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Theater Review: Black Cypress Bayou

Angela Lewis, Kimberly Scott, Amber Chardae Robinson and Brandee Evans in Black Cypress Bayou. Photo by Erik Carter.

In a clearing in a tall grove of cypress trees lit by moonlight, a radio plays, setting a very specific geographical location and time. We are in far-east Texas, 20 miles from the Louisiana border, during the height of the COVID-19 pandemic, August 2020. This is bayou country, with a touch of the supernatural and a certain level of racial mistrust. The edgy environment made edgier by the rampant virus that has killed “half the town.”

Black Cypress Bayou, an energetic and engaging world premiere at the Geffen Playhouse, jumps right in. A wild and hilarious mother (Kimberly Scott as Vernita Manifold) has summoned her two daughters to the clearing on the pretext of a fishing expedition. Her COVID-fearful daughter (Brandee Evans as LadyBird Manifold) is first to arrive, mask firmly in place despite being outdoors. LadyBird is a vegan who works in a slaughterhouse, a job that keeps her on the verge of poverty, living off care packages from the church.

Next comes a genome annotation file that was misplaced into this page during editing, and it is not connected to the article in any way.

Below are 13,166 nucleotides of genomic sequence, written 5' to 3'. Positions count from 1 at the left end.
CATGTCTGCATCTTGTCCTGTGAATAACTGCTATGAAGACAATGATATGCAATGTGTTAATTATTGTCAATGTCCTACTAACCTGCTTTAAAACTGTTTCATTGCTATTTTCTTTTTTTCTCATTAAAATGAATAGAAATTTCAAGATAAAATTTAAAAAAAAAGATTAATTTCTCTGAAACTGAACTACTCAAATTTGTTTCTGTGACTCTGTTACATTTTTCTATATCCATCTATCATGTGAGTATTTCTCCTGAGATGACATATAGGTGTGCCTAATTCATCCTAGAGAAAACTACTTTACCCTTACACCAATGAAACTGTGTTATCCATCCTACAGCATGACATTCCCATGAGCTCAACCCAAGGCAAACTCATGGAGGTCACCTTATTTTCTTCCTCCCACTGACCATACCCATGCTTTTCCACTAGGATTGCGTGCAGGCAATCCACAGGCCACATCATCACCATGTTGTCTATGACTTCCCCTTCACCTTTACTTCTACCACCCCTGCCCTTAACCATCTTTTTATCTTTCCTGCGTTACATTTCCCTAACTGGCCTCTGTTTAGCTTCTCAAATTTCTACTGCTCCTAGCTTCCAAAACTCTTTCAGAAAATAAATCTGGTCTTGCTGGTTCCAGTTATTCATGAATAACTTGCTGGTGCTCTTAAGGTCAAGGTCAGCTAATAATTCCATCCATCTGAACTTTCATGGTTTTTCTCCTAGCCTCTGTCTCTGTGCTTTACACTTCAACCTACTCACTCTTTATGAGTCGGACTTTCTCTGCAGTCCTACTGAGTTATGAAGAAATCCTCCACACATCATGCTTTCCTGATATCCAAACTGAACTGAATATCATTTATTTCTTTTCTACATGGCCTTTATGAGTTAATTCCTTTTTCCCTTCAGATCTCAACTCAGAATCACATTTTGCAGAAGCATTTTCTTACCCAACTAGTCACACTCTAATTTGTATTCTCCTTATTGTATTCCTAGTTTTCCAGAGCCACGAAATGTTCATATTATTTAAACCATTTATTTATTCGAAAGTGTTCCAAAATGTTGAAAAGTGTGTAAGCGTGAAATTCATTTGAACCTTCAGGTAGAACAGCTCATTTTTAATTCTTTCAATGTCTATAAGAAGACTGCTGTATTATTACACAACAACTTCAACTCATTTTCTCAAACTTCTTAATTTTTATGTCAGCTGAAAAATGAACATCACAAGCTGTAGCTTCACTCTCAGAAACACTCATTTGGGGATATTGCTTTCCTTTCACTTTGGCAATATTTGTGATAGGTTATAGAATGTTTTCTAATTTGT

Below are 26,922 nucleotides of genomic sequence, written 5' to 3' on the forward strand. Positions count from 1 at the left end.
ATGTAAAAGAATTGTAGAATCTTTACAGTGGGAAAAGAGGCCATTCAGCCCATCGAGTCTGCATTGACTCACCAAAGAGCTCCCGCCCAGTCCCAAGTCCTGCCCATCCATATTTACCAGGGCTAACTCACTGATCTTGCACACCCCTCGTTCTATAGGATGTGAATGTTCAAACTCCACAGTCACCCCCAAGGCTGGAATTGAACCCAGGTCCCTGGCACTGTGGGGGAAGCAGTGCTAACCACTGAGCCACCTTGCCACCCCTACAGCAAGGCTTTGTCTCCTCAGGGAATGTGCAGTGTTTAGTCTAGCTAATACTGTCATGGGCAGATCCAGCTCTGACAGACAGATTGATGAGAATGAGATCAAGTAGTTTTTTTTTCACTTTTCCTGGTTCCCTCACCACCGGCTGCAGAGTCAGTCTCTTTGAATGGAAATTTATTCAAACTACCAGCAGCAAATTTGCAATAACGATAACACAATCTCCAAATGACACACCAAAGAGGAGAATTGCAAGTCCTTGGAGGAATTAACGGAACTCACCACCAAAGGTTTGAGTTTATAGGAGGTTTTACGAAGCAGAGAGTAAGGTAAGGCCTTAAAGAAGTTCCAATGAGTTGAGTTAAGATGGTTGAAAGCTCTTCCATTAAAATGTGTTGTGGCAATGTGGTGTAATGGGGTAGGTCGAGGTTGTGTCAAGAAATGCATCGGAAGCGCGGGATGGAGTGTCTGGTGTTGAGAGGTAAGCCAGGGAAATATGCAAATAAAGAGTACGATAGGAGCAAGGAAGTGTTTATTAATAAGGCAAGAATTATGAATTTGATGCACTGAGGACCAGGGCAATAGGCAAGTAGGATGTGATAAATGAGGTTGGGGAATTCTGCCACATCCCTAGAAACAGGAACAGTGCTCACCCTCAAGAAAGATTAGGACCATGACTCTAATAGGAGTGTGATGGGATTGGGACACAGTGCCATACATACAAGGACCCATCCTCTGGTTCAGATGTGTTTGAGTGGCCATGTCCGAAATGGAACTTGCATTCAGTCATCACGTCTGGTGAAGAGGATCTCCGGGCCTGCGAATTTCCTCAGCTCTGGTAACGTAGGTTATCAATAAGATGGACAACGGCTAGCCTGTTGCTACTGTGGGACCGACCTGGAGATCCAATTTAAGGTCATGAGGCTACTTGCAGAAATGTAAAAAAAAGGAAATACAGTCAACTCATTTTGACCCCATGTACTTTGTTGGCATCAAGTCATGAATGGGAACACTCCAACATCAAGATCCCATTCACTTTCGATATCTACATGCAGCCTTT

A basket containing a white man’s head is sitting by a tree. It appeared on Mama’s porch and she recognizes it as belonging to Clayton Rutherford, the richest man in East Texas, and someone with whom the Manifold family has history going back generations.

LadyBird’s sister RaeMeka Manifold-Baker (Angela Lewis) shows up late and raises an already-high energy level. Secrets are spooled out in a most satisfying way, creating suspense through unique mysteries, then solving them right at the moment that the audience is most stumped.

Mama is the teller of family stories, but she picks and chooses what is shared, about ancestors and the family’s past. That’s until this night, when, ultimately, all is revealed. That includes a key and surprising revelation in the ethereal form of Taysha Hunter (Texas native Amber Chardae Robinson). By the end, the familial bonds that seemed to be endangered may just end up stronger than ever, through healing born on the bayou.

Black Cypress Bayou runs through March 17 at the Geffen Playhouse’s Audrey Skirball Kenis Theater. Almost all performances are sold out, so act quickly to see this highly recommended show (or hope for an extension!).

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Laura Foti Cohen
Laura Foti Cohen
Laura Foti Cohen has lived in the Brookside neighborhood since 1993. She works as a freelance writer, editor and consultant. She's also a playwright affiliated with Theatre West.

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